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Ports and Tolerance

Summary:
An elegant essay by Saumitra Jha on why tolerance between Hindus and Muslims evolved in India’s port cities. Port Sea Monument Gateway Of India Mumbai Historic [W]here do institutions of tolerance emerge? Combining the historical accounts, the fieldwork, and the data, it became clear that such institutions develop in very specific places, where two conditions were satisfied. First, Hindus and Muslims needed to have incentives to work together: for example, engaging in business relationships that complemented each other, rather than competed against one another. Second, this complementarity had to be robust: it had to be difficult for one group to replicate or simply steal the source of the others’ complementarity. One important set of examples of these were ports—like Mahatma Gandhi’s

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An elegant essay by Saumitra Jha on why tolerance between Hindus and Muslims evolved in India’s port cities.

Ports and Tolerance
Port Sea Monument Gateway Of India Mumbai Historic

[W]here do institutions of tolerance emerge? Combining the historical accounts, the fieldwork, and the data, it became clear that such institutions develop in very specific places, where two conditions were satisfied. First, Hindus and Muslims needed to have incentives to work together: for example, engaging in business relationships that complemented each other, rather than competed against one another. Second, this complementarity had to be robust: it had to be difficult for one group to replicate or simply steal the source of the others’ complementarity.

One important set of examples of these were ports—like Mahatma Gandhi’s own hometown, Porbandar—that had traded to the distant Middle East during the medieval period. For one month a year, for close to a thousand years, Mecca had been one of the largest markets in the world during the Hajj—and one had to be Muslim to go to Mecca. This gave Muslims in ports—in India, but also on the African coasts, the Malay peninsula, and beyond—a strong advantage in overseas trade and shipping. And, yet, this advantage nonetheless benefited the communities they connected by sail.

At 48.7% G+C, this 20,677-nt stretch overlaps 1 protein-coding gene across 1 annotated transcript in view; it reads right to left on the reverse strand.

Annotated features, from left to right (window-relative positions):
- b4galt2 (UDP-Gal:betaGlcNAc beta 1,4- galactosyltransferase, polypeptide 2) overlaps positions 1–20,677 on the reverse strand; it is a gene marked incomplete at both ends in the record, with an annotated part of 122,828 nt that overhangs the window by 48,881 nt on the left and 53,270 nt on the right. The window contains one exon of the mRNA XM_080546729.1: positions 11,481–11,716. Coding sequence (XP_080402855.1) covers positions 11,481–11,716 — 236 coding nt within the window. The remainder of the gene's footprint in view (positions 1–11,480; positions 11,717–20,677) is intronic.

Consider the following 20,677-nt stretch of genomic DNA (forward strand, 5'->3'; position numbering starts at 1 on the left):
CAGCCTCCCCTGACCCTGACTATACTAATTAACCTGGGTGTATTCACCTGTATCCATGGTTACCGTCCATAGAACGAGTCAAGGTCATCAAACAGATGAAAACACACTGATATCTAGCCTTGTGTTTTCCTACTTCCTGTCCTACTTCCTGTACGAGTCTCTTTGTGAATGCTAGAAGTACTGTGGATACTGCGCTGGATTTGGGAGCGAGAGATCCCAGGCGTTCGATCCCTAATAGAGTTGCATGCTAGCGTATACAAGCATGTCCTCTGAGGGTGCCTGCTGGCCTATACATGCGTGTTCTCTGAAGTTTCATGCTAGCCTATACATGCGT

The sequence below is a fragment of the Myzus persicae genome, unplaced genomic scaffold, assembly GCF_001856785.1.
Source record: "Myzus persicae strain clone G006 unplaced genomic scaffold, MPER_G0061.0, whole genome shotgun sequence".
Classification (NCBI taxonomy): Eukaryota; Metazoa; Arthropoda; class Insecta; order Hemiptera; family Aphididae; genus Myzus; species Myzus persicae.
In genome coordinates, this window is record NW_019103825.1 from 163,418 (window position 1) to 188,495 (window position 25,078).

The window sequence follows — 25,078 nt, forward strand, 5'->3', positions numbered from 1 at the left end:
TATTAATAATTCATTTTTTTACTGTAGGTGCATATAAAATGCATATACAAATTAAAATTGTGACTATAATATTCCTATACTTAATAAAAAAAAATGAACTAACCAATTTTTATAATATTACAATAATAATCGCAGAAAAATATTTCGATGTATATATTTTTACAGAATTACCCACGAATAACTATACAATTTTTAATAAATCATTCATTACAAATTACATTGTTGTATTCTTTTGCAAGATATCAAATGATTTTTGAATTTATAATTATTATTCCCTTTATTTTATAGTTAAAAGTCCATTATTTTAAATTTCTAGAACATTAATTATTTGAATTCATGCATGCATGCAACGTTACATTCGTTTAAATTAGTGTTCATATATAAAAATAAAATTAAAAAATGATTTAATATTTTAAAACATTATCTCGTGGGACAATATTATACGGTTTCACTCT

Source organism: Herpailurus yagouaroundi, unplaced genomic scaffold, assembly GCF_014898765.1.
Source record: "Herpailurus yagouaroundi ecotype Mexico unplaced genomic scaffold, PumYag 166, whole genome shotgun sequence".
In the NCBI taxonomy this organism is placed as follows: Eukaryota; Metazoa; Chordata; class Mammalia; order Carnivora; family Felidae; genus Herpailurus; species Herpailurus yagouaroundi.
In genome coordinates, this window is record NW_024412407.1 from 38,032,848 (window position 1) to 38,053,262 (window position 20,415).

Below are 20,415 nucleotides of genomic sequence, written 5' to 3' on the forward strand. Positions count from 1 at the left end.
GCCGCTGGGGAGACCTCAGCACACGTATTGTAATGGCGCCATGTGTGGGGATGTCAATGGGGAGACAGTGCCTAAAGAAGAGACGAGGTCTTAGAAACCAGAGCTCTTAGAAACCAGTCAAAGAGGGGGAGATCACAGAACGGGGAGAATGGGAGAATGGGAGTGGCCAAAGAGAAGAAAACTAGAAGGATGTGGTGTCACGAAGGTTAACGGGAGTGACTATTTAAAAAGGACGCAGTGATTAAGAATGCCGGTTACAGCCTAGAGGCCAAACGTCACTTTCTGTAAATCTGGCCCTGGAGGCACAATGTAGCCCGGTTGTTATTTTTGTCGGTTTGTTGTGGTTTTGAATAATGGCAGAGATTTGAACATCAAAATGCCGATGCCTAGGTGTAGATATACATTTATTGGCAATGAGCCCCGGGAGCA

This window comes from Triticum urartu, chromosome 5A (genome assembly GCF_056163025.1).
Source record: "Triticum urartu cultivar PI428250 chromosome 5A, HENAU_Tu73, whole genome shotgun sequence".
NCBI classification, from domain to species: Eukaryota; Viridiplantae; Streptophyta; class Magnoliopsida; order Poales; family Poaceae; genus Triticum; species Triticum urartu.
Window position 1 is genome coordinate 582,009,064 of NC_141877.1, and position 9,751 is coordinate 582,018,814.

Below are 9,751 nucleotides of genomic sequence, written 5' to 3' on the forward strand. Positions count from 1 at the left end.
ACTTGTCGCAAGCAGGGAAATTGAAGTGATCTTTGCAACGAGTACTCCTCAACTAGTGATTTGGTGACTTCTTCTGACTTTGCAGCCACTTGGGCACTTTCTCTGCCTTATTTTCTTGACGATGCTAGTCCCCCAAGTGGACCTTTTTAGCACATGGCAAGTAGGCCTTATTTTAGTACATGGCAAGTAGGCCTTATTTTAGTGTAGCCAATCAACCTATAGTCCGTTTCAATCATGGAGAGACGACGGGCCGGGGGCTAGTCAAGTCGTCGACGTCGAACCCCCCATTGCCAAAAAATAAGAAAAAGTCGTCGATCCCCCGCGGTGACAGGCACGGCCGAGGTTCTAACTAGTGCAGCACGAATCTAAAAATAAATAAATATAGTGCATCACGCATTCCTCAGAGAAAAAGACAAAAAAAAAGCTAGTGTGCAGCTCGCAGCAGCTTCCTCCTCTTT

Further this complementarity in overseas trade came from a trading network that was intangible, and so impossible to seize, and the scale of the Hajj was so large it was impossible for a Hindu to replicate. Not surprisingly, then—before being disrupted by European colonial interventions beginning in the 16th century—Muslims had dominated overseas trade across the Indian Ocean, from the coasts of Zanzibar to India, Malaysia and beyond, as far as China.

Ports emerged at natural harbors along India’s medieval coasts to accommodate these trading relationships. These ports also witnessed not just the emergence of rules but also beliefs and organizations that supported trade, inter-group trust, and religious tolerance. So much so, that even three centuries later—after Muslim trade advantages had ended due to European colonial interventions, and many of the ports themselves had silted up and become inaccessible to trade—this legacy of beliefs, norms, and organizations continued to shape the way people interacted with one another. The institutions of peace and tolerance outlived the economic incentives that had once sustained them.

Photo Credit: MaxPixel.

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Alex Tabarrok
Alex Tabarrok is Bartley J. Madden Chair in Economics at the Mercatus Center at George Mason University and a professor of economics at George Mason University. He specializes in patent-system reform, the effectiveness of bounty hunters compared to the police, how judicial elections bias judges, and how local poverty rates impact trial decisions by juries. He also examines methods for increasing the supply of human organs for transplant, the regulation of pharmaceuticals by the FDA, and voting systems.

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